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Vol. 87. Issue 5.
Pages 545-549 (September - October 2021)
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Vol. 87. Issue 5.
Pages 545-549 (September - October 2021)
Original article
DOI: 10.1016/j.bjorl.2019.12.006
Open Access
The styloid process and the formation of sigmoid sinus diverticulum: is there a link?
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Zheng-Cai Lou
Yiwu Central Hospital, Department of Otorhinolaryngology, Yiwu, China
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Abstract
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Table 1. Lengths and medial angulation degrees of Styloid Process (SP) of 9 patients.
Abstract
Introduction

Sigmoid sinus diverticulum has been considered the most common cause of pulsatile tinnitus; the mechanism underlying sigmoid sinus diverticulum formation is unclear. To the best of our knowledge, no previous studies have assessed whether the formation of sigmoid sinus diverticulum is related to compression of the internal jugular vein by the styloid process.

Objective

To discuss the relationship between the styloid process and the formation of sigmoid sinus diverticulum.

Methods

The medical records of nine patients diagnosed with venous pulsatile tinnitus caused by sigmoid sinus diverticulum were reviewed between April 2009 and May 2019. All patients underwent high-resolution computed tomography of the temporal bones, computed tomography venogram of the head and neck, magnetic resonance venography, and brain magnetic resonance imaging. The length and medial angulation of the styloid process were measured, and compression of the internal jugular vein was recorded.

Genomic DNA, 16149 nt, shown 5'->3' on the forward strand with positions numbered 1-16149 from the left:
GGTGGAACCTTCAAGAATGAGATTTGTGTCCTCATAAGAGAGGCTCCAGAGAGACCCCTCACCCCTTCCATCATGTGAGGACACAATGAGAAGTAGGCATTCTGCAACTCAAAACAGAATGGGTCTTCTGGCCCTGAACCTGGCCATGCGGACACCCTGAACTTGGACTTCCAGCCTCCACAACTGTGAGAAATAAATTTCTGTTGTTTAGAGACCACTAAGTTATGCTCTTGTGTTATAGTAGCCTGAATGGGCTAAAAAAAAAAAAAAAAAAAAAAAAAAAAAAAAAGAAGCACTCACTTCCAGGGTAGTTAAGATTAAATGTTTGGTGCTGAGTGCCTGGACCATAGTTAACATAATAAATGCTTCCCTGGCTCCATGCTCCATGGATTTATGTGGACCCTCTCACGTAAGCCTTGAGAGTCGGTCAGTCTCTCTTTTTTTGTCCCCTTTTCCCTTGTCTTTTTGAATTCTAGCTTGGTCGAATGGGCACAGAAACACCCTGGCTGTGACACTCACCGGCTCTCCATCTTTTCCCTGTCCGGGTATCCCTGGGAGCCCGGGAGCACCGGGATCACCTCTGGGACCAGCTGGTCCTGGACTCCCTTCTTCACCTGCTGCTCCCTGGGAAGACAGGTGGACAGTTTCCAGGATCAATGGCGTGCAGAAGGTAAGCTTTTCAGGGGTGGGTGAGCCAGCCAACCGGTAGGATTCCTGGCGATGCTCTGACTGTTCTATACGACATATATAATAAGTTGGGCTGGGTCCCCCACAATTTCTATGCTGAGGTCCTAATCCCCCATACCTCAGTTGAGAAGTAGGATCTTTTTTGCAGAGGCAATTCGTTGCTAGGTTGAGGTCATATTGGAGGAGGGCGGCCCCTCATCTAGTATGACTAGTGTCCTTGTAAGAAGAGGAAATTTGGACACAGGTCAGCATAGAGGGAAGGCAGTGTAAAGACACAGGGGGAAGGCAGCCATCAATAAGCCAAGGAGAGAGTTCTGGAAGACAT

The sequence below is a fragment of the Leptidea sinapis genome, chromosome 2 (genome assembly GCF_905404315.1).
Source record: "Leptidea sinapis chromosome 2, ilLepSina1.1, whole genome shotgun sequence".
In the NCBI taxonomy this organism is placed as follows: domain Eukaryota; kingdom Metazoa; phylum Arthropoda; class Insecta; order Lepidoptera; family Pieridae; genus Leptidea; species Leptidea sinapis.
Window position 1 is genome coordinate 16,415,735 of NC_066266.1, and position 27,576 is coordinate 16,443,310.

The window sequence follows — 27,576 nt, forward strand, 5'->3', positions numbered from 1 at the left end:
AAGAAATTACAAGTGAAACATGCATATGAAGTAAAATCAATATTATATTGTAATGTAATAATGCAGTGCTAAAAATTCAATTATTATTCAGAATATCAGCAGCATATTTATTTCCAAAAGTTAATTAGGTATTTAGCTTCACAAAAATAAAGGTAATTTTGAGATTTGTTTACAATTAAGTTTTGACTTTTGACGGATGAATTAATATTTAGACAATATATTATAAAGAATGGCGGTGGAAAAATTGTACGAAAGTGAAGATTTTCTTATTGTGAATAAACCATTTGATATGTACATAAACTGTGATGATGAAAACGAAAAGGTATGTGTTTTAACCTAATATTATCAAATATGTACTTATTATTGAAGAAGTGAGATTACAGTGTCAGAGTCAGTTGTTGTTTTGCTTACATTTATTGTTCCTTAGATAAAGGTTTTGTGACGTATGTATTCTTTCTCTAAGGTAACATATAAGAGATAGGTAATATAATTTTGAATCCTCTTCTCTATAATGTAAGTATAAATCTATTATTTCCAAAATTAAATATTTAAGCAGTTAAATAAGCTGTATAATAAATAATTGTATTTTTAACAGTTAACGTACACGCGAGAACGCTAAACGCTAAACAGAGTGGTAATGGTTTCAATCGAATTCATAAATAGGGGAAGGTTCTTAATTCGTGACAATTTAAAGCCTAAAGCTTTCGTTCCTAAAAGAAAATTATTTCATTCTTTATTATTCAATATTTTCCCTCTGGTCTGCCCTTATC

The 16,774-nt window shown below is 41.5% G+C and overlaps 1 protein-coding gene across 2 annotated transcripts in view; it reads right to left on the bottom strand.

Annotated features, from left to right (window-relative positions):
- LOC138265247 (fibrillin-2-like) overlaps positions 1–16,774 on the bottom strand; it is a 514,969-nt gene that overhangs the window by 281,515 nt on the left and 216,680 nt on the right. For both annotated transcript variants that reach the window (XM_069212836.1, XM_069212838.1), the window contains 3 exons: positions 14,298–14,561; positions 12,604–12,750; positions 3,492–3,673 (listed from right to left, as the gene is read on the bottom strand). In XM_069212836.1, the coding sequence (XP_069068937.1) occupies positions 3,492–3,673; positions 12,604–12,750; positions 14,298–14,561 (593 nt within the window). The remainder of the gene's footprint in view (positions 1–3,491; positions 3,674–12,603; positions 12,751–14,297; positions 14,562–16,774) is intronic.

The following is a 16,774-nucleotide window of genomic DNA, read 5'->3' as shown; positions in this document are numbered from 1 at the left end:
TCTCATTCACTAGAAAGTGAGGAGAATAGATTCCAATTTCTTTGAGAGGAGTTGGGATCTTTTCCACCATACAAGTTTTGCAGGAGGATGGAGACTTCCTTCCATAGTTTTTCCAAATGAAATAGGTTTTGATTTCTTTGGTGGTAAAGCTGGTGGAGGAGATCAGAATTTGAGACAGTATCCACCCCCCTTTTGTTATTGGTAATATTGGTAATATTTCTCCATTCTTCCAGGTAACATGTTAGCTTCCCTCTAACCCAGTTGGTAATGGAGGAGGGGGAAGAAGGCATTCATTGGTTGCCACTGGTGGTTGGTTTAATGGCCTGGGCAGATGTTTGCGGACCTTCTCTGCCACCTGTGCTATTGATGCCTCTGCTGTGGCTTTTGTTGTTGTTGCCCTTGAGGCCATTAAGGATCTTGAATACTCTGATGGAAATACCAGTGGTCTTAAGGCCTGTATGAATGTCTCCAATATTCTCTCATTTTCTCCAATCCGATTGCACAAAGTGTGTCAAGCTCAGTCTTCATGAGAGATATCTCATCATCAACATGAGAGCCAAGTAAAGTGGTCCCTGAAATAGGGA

Results

The study population consisted of nine female right-sided pulsatile tinnitus patients with a mean age of 53.8±4.6 years. The mean lengths of the styloid process were 3.9±0.6cm on the right side and 4.1±0.7cm on the left side. The mean medial angulation of the styloid process was significantly smaller on the right side than the left side (65.3°±1.2° vs. 67.8°±1.7°, p<0.05). In addition, computed tomography venogram of the head and neck demonstrated the left internal jugular vein was compressed by the styloid process in eight of the nine patients.

Conclusion

The formation of sigmoid sinus diverticulum with venous pulsatile tinnitus may be related to compression of the contralateral internal jugular vein by the styloid process. However, accumulation of data in additional cases is required to verify this suggestion.

Keywords:
Pulsatile tinnitus
Sigmoid sinus diverticulum
Internal jugular vein
Styloid process
Computed tomography venogram
Full Text
Introduction

Pulsatile tinnitus (PT) accounts for approximate l4 % of all cases of tinnitus.1,2 Sigmoid sinus diverticulum (SSD) has been considered the most common cause of PT.3–5 However, there is ongoing debate regarding the origin of SSD. As most patients develop PT in late middle age, and therefore congenital SSD seems unlikely, SSD may be caused by flow forcefully hitting the sinus wall and thus leading to flow-induced outward remodeling and diverticulum formation.6 Previous studies have suggested that the majority of cases of PT and SSD involve the right side in females, and this may be associated with the right-sided dominance of the cerebral venous system.7,8 In addition, clinical studies have shown that a few venous PT patients experience no relief or report recurrence after a single surgery.4,9,10 Dong et al.11 reported that the sound of venous PT may be triggered by multiple lesions within the veins.